6-core / 12-thread Rocket Lake-S CPU early benchmarks reveal disappointing performance gains over Comet Lake-S
The Comet Lake-S CPUs are barely cutting it against AMD’s Ryzen 3000 CPUs, and the red team will most likely get a significant advantage with the upcoming Ryzen 4000 models. We already know that Intel’s answer to the Zen 3 desktop CPUs will be the Rocket Lake-S processors expected to launch by the end of 2020 with a new microarchitecture that adopts the Willow Cove cores from the Tiger Lake mobility CPUs. The disappointing part is that the upcoming Rocket Lake desktop chips will once again be manufactured on the super-refined 14 nm node, so there will not be significant power efficiency improvements and the performance might also see minimal gains. If that is not disappointing enough, we now get a glimpse of some possible performance figures thanks to a set of 3DMark scores spotted by reliable leakers TUM_APISAK and _rogame.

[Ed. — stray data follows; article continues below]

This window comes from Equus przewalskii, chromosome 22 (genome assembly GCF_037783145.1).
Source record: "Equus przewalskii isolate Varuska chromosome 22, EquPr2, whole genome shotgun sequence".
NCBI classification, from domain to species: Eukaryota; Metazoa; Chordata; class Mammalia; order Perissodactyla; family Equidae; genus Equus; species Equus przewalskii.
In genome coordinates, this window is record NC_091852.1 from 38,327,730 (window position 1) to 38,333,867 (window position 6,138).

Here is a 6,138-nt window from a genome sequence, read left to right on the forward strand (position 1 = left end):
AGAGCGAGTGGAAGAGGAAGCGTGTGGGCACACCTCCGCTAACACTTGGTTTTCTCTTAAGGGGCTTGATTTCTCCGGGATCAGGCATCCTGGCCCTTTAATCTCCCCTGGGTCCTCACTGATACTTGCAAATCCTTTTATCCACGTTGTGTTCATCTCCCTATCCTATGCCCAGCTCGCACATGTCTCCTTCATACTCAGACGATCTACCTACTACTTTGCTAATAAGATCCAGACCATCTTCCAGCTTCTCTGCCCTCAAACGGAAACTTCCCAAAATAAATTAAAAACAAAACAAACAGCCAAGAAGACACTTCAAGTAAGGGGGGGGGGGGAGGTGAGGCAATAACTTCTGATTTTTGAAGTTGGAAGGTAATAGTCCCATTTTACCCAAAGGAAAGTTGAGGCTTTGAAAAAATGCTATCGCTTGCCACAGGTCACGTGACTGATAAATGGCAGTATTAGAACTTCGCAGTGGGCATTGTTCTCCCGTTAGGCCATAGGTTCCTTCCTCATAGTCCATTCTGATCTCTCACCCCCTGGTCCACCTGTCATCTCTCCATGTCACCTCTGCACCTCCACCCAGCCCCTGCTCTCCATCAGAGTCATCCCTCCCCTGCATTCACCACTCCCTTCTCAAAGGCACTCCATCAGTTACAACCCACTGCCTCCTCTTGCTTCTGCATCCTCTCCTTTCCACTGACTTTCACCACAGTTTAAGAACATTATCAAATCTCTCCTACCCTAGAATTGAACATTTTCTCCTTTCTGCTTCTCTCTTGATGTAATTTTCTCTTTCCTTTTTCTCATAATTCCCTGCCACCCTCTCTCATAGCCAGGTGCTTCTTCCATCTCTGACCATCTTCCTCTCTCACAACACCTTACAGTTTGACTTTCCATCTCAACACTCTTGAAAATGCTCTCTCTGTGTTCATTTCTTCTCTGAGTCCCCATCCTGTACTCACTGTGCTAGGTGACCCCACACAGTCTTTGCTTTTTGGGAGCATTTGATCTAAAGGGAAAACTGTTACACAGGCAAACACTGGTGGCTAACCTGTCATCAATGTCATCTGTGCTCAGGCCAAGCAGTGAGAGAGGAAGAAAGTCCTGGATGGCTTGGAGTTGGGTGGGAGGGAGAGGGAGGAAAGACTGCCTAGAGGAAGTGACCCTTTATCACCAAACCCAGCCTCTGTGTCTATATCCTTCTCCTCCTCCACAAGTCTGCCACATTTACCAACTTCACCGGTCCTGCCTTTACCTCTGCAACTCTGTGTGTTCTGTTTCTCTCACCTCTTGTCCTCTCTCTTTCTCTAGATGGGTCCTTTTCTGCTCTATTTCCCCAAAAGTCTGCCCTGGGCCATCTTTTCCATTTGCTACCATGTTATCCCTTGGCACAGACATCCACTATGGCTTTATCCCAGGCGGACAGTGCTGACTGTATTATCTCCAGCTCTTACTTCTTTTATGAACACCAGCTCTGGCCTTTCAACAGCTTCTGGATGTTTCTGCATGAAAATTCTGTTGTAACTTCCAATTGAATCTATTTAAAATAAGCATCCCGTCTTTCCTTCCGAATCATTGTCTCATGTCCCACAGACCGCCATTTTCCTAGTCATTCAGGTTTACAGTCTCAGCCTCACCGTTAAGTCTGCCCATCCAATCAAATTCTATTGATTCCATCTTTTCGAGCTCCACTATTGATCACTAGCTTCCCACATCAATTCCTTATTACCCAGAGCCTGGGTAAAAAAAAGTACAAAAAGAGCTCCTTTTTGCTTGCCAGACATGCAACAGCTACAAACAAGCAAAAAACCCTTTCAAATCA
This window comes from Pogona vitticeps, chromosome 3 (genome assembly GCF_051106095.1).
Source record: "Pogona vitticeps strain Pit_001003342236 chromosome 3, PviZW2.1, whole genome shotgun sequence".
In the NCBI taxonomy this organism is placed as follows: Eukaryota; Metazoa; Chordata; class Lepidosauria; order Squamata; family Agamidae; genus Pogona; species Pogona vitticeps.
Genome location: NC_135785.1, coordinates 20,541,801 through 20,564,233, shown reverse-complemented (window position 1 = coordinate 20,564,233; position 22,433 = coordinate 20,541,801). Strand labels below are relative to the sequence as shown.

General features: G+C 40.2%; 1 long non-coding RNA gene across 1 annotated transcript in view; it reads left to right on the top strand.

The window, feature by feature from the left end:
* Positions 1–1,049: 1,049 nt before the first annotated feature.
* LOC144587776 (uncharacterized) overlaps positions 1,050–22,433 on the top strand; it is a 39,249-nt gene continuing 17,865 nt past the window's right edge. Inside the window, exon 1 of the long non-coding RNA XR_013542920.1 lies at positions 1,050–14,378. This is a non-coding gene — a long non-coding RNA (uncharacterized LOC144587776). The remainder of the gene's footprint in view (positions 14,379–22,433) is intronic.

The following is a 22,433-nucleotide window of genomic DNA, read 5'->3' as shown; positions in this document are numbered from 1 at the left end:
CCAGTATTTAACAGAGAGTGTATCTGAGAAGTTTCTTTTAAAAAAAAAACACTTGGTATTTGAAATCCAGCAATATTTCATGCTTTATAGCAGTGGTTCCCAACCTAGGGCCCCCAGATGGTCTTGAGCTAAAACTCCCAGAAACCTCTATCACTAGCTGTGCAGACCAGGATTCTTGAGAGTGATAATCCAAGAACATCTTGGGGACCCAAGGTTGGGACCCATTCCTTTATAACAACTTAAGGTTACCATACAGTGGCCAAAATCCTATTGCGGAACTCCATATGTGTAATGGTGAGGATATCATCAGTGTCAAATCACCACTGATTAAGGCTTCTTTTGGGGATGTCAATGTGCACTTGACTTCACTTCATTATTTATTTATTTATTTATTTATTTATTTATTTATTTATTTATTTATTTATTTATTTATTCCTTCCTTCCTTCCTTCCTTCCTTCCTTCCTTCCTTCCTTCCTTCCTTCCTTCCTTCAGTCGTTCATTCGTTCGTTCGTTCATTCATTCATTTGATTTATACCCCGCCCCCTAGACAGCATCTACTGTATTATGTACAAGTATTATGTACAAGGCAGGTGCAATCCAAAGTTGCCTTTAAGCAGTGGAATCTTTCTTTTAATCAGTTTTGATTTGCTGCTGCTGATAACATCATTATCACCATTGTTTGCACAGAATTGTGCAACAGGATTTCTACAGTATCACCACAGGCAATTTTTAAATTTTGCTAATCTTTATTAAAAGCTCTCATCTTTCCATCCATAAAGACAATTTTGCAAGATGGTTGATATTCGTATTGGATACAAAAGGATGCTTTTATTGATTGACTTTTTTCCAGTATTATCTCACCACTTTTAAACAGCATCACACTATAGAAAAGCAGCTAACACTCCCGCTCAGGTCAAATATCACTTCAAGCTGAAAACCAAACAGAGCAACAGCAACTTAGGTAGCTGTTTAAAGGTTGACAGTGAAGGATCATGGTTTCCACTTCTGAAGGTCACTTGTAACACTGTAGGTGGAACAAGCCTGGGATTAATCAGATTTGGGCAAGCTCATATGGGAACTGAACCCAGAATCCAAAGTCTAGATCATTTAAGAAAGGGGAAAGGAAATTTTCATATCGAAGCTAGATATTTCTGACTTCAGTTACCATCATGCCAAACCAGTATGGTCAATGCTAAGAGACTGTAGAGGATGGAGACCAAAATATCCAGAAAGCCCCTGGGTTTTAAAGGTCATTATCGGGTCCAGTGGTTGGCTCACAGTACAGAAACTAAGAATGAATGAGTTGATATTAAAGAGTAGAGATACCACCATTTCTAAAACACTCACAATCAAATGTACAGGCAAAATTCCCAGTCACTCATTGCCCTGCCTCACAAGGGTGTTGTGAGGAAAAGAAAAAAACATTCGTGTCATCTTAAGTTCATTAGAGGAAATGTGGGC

The engineering sample spotted in the 3DMark database comes with 6 cores and 12 threads clocked at 3.5 GHz. Even though the database entry reports 4.1 GHz boost clocks, _rogame explains that there are some results that show 4.2 GHz boost clocks, but he only included pictures for the best results. Judging only by base and boost clocks, this chip appears to be a successor to the freshly released Comet Lake-S i5-10400 CPU that boosts up to 4.3 GHz.
Due to that 100 MHz difference, the Rocket Lake model managed to score only 11,887 points in the physics test compared to the 12,828 points scored by the i5-10400, but it got a marginally better graphics score of 1,900 points over 1,822, via the performance boost from the Xe iGPU. Sure, this is an engineering sample and we could see better performance on the final versions. However, we were expecting to already see performance gains, since the Rocket Lake chips are rumored to get significantly increased power limits.
At least we can take solace in the fact that the upcoming Rocket Lake-S CPUs are still compatible with the LGA 1200 socket and we’ll finally be able to access those PCIe 4.0 lanes that are inactive on some of the new Z490 motherboards. The Xe iGPUs should also be quite a bit faster, while Intel is promising to add Thunderbolt 4 and USB 3.2 20G support, as well.
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